California's political superhero, it turns out, is fallible after all. For the better part of eight months, Gov. Arnold Schwarzenegger had sliced though Sacramento with an action star's aplomb, bringing together a cantankerous legislature seemingly by the force of his own power and personality.
That invincibility, however, has disappeared. The same foe that eventually relegated Gov. Gray Davis to the ignominy of recall - the state budget - has now dented the political fortunes of his successor.
In recent weeks, Mr. Schwarzenegger has been cast both as the despot and the weakling, at times denunciating Democrats as "girlie men" and at others appearing rudderless. Seeking compromise in the tempest of budget politics, lawmakers say, he has instead been tossed between the extremes.
To many, it is simply a symptom of his inexperience and the difficulty of the task, and for that reason, even his critics remain charitable. Yet for the first time since taking office, Schwarzenegger is clearly vulnerable, and his plight echoes beyond this deeply divided state, which spans Republicans as homespun as any in the deep South and Democrats as left as any Massachusetts liberal. It is America's political spectrum in miniature, and it bespeaks the potential perils of bipartisanship in an increasingly polarized nation.
"He's not as untouchable as before," says Joseph Canciamilla, a Democratic member of the state Assembly. "We're going to see his authority challenged more."
Three months ago, that seemed unlikely. After signing a bipartisan bill to fix California's multibillion dollar worker's compensation system, he was a political colossus in Sacramento. In a masterstroke, he had even begun the process behind the backs of the legislators - persuading the state's largest teacher's union to support a $2 billion deferral in state education payments.
This was to be his grandest success yet: a balanced budget, signed on time.
Today, the budget involves little serious reform, and it has yet to be signed even though it is three weeks late. Indications suggest the sides are nearing a deal on one of the key roadblocks. But the path from April to now has been a story of miscalculations and missed opportunities, say lawmakers and political scientists.
His decision to rail against Democrats last week at a rally and call them "girlie men" for not backing his budget priorities was just the latest example - and a clear sign of frustration. By brokering the behind-the-scenes deal with the California Teacher's Association - and then doing the same thing with several other key interest groups - Schwarzenegger had appeared to be paving the way to a budget.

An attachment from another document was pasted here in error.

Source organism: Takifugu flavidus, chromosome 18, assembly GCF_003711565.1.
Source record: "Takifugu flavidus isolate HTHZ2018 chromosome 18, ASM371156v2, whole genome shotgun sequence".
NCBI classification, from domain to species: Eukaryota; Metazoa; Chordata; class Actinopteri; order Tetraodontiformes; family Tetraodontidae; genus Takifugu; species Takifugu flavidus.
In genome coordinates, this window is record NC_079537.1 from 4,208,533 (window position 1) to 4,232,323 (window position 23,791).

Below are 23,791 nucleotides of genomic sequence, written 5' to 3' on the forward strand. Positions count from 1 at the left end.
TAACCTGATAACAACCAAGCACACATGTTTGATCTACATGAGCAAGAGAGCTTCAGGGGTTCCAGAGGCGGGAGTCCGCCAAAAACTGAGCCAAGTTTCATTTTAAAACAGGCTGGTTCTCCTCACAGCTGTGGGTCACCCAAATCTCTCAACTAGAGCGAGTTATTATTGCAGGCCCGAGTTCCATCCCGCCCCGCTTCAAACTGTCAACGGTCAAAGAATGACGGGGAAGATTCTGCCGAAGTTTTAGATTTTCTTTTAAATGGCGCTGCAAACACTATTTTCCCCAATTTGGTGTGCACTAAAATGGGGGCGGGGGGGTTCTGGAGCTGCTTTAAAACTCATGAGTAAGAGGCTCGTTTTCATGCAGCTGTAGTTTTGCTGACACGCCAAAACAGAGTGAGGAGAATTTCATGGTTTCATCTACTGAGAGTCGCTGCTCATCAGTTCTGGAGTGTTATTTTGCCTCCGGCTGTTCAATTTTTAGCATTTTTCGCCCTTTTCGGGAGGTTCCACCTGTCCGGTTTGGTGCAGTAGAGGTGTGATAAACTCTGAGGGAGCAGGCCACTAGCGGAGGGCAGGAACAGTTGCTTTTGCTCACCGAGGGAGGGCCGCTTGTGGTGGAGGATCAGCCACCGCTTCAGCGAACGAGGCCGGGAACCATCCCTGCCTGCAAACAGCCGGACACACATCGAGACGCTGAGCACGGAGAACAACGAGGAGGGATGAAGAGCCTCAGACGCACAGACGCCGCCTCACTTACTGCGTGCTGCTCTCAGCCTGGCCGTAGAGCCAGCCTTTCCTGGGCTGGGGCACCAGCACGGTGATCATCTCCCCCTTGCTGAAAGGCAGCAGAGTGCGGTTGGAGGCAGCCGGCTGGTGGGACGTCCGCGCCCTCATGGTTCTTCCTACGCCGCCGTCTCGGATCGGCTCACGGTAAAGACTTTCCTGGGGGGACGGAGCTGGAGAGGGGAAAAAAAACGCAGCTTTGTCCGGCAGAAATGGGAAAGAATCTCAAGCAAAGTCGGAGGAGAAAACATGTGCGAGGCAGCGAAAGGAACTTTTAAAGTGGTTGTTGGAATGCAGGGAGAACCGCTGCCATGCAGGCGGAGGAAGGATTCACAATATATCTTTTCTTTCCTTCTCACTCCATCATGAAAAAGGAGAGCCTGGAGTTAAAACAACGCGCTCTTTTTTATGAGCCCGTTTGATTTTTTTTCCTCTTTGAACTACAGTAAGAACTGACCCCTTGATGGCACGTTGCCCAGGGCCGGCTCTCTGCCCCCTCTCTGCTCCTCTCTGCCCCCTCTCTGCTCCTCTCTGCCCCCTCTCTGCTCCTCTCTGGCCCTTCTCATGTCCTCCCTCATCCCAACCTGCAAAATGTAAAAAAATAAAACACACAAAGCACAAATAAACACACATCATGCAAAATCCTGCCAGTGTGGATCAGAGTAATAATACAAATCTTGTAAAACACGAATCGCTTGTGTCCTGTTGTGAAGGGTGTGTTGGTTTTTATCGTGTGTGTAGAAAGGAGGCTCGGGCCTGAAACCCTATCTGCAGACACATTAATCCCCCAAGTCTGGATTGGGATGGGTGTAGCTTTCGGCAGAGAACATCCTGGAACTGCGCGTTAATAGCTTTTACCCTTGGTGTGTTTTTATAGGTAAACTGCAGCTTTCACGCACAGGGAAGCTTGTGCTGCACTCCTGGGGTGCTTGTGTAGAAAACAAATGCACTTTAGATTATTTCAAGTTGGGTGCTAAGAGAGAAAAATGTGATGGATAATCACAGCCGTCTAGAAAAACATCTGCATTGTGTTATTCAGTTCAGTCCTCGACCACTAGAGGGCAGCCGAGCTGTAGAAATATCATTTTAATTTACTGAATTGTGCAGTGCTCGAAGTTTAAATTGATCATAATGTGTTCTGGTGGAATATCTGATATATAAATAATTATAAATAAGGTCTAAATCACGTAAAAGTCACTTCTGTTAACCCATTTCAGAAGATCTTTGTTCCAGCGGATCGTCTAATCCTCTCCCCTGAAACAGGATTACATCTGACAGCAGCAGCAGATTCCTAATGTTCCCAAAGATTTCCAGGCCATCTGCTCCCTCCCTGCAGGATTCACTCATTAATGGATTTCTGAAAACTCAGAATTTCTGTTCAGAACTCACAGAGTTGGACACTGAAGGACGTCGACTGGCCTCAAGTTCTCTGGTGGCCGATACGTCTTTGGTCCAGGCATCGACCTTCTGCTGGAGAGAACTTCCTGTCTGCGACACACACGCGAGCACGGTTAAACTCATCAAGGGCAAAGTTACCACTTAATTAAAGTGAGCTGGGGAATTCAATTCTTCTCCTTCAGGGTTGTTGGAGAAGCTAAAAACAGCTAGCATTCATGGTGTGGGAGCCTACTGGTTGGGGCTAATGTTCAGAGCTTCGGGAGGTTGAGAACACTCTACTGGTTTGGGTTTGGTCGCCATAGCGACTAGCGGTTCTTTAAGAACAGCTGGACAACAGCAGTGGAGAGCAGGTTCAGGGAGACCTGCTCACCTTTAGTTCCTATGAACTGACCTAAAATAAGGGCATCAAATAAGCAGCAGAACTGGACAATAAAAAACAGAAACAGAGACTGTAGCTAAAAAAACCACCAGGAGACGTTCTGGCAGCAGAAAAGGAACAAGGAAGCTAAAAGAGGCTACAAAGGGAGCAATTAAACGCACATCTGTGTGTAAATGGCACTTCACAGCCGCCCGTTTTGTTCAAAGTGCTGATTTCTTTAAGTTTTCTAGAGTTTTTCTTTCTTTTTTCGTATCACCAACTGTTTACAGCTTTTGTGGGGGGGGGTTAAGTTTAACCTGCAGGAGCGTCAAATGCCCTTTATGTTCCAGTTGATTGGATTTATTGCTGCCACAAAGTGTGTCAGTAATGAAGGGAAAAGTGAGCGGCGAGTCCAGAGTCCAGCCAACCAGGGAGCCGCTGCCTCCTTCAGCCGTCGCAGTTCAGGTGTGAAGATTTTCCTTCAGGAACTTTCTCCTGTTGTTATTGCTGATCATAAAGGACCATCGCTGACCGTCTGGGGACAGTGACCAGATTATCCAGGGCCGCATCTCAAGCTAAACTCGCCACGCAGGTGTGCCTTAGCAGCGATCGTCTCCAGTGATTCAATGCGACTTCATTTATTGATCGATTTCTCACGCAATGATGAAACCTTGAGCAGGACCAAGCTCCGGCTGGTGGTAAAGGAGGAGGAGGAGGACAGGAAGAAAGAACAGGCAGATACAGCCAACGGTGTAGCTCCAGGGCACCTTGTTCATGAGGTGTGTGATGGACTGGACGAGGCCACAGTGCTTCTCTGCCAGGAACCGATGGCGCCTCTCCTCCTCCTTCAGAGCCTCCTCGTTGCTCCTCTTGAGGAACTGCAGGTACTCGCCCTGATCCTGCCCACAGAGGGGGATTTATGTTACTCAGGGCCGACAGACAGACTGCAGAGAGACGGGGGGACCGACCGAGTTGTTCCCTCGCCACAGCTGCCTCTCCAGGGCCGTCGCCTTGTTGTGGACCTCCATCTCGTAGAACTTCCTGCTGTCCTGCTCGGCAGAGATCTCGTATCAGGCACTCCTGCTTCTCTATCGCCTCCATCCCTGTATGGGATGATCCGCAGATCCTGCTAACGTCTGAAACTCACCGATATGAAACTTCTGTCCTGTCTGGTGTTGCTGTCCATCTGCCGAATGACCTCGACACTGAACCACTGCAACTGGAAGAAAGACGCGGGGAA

In reality, the opposite occurred. Among legislators, both Republican and Democrat, the subject stings. "Up until the point that he cut those outside deals, we had a good working relationship with him," says Democratic state Sen. Sheila Kuehl. "Then it became difficult for him to come to us and say, 'Here's the deal: Rubber-stamp it.' "
The deals deprived Republicans the opportunity to push for further cuts. They were a sign of disrespect to Democrats. And to all, they pointed to a budding Napoleon Complex. "Arnold has made some mistakes overestimating his power and underestimating the Legislature," says Bruce Cain, a political scientist at the University of California, Berkeley.
The process began to break down despite Schwarzenegger attempts at triage. When the Legislature amended one deal he made with city and county authorities, he appeared to switch his position to support the Legislature, then partially switched back when local officials cried foul.
At the same time, Republicans became increasingly restless about the lack of cuts, claiming that Schwarzenegger was caving into Democratic demands.
Schwarzenegger responded by pinning the budget negotiations on two relatively minor issues important to Republicans - public schools' ability to contract private companies and limiting certain employees' rights to sue their bosses. Democrats deemed these tangential to the budget process, and claimed Schwarzenegger was pandering to his base.
In the world of state budgets, such politics are as common as comb-overs and blue suits. What's significant is the perception that Schwarzenegger hasn't been in control.
"He's not drawing a clear line and saying, 'This is what I want from the budget process,'" says Assemblyman Canciamilla. "From his view, he's trying to cooperate. From our side, it's viewed as retreating from your basic position."
Last weekend's "girlie man" comment was an attempt to reclaim some kind of command in the way he knows best: taking the fight to the people. Republicans have responded favorably to the intent.
Yet with both Democrats and Republicans safe in their seats because of the last redistricting, a plea "to throw the bums out" isn't likely to gain traction. Besides, many still believe that Schwarzenegger remains a conciliator at heart. If so, he will be faced with the classic dilemma of all moderates. "Does he work to placate his base, or does he look Republicans in the eye and stand up to them?" asks Professor Cain.
The shape of the emerging budget solution might offer clues. Says Senator Kuehl: "He has to say 'no' a little bit to everybody."